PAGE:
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Miscellany Tracts.








Most of these Tracts were (as Archbishop Tenison remarks in his preface,) Letters, in reply to enquiries addressed to the author, by various, and some very eminent correspondents. The second, “Of Garlands, fc.,” was written to Evelyn, as I find from his own hand-writing, in the margin of his copy of the original edition. On the same authority, (probably from the information of Sir Thomas himself,) we learn that the greater number were addressed to Sir Nicholas Bacon. See MS. Note in first page. The ninth, Of Artificial Hills," was in reply to Sir William Dugdale.

Such enquiries he delighted to satisfy; and the immense stores of information amassed during a long life of curious reading, and inquisitive research, eminently qualified him for resolving questions on subjects the most dissimilar. Scarcely any could be brought before him, upon which he could not bring to bear the results of reiterated experiments, or of an extensive acquaintance with the most singular and recondite literature; and, where these treasures failed him, there remained the inexhaustible resources of his own matchless fancy.

The first and second Tracts have been collated with MS. Sloan. No. 1841; the eighth, tenth, and eleventh, with Nos. 1827 and 1839: the thirteenth with No. 1874; the twelfth with MS. Rawlinson, No. 58, in the Bodleian—and all the others with MS. Sloan. No, 1827. Whatever discrepancies seemed of sufficient importance have been preserved in notes.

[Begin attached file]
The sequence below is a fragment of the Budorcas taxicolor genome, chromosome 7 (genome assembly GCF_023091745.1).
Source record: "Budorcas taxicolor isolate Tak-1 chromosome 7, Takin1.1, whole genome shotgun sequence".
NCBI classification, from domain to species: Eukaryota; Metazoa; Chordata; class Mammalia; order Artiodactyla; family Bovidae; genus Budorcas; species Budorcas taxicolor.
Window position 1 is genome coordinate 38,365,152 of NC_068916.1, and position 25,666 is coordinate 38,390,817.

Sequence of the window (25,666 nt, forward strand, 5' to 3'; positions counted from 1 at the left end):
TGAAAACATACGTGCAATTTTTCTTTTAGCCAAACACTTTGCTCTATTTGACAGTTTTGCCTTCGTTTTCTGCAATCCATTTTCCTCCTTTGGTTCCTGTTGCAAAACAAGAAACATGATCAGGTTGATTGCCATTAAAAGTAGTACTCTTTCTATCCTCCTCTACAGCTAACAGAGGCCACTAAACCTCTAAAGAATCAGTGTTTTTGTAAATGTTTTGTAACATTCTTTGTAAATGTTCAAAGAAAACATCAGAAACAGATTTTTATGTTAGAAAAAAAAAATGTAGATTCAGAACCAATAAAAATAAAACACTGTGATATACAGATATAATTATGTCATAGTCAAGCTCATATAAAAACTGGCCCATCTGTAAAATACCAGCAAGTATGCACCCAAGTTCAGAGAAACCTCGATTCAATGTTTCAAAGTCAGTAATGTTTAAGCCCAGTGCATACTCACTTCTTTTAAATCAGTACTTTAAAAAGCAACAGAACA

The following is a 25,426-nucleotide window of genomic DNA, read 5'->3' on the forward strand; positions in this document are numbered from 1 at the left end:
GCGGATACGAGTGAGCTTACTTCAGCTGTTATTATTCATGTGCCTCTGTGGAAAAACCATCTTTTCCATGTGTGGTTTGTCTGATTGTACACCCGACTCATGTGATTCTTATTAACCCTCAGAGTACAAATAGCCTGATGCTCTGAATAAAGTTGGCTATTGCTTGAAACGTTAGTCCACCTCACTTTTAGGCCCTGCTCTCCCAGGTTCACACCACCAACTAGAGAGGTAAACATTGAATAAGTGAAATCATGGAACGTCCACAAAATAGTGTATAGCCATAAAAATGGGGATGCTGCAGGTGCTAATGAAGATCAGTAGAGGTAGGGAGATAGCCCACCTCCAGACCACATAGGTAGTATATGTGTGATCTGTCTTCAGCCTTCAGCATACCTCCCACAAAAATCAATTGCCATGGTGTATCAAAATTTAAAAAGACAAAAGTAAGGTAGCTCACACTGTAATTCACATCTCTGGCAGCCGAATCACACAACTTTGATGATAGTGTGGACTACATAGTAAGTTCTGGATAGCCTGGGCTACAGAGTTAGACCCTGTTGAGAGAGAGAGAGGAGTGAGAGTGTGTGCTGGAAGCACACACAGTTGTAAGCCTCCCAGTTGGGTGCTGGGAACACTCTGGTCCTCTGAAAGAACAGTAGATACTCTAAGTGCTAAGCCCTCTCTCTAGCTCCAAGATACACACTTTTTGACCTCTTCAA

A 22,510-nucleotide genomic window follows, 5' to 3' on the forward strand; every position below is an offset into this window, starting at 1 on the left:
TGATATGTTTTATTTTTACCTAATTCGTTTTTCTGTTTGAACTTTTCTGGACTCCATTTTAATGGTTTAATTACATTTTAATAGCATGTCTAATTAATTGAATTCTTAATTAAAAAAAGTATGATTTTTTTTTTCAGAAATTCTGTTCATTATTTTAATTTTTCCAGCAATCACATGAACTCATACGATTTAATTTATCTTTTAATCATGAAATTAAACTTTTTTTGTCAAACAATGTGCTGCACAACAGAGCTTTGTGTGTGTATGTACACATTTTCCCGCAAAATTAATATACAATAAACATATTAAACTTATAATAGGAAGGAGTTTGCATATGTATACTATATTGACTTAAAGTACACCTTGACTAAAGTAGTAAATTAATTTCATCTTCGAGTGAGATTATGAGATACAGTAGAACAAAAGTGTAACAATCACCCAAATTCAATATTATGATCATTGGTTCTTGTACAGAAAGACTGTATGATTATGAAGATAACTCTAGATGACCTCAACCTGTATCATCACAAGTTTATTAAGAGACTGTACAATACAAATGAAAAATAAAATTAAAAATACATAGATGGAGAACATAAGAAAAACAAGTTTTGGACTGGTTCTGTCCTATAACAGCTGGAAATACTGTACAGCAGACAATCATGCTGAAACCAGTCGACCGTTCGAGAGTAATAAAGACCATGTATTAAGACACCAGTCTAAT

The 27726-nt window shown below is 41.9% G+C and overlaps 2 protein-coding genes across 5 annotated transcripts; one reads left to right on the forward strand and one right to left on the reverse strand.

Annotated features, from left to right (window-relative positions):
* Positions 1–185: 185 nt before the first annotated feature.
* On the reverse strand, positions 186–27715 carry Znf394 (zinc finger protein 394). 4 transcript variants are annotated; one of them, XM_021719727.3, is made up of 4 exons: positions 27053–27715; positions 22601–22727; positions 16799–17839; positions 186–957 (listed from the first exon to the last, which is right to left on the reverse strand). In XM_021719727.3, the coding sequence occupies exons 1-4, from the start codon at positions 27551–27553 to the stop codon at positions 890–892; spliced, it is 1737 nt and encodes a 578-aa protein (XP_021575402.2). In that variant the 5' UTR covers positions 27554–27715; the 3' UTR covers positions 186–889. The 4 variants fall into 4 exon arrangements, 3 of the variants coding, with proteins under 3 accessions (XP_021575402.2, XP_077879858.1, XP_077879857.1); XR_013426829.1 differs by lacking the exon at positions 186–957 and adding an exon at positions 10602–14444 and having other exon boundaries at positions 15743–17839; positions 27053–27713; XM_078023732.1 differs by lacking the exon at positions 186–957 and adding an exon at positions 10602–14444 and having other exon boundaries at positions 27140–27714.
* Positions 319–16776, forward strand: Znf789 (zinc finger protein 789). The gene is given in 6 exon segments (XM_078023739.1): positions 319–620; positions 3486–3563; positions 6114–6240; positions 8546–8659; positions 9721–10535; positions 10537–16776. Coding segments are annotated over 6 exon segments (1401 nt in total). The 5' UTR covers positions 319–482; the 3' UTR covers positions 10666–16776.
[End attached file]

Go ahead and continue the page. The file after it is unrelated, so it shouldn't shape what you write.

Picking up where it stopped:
The second edition were published with the folio edition of his works, in 1686 ; and none have since been re-printed, except Museum Clausum, which, with Hydriotaphia, and the

by Mr. Crossley, of Manchester.

For the sake of keeping distinct the whole of the unpublished works, I have added to the Miscellany Tracts, his remarks on Iceland, together with some miscellaneous observations, which made their appearance in that ill-assorted collection, the Posthumous Works, in 1712.


THE papers from which these Tracts were printed, were, a while since, delivered to me by those worthy persons, the lady and son of the excellent author. He himself gave no charge concerning his manuscripts, either for the suppressing or the publishing of them. Yet, seeing he had procured transcripts of them, and had kept those copies by him, it seemeth probable, that he designed them for public use.

Thus much of his intention being presumed, and many who had tasted of the fruits of his former studies being covetous of more of the like kind; also these Tracts having been perused and much approved of by some judicious and learned men; I was not unwilling to be instrumental in fitting them for the press.

To this end, I selected them out of many disordered papers, and disposed them into such a method as they seemed capable of; beginning first with plants, going on to animals, proceeding farther to things relating to men, and concluding with matters of a various nature.

Concerning the plants, I did, on purpose, forbear to range them (as some advised) according to their tribes and families; because, by so doing, I should have represented that as a studied and formal work, which is but a collection of occasional essays. And, indeed, both this Tract, and those which follow, were rather the diversions than the labours of his pen: and, because he did, as it were, drop down his thoughts of a sudden, in those little spaces of vacancy which he snatched from those very many occasions which gave him hourly interruption. If there appears, here and there, any incorrectness in the style, a small degree of candour sufficeth to excuse it.

If there be any such errors in the words, I am sure the press has not made them fewer; but I do not hold myself obliged to answer for that which I could not perfectly govern.

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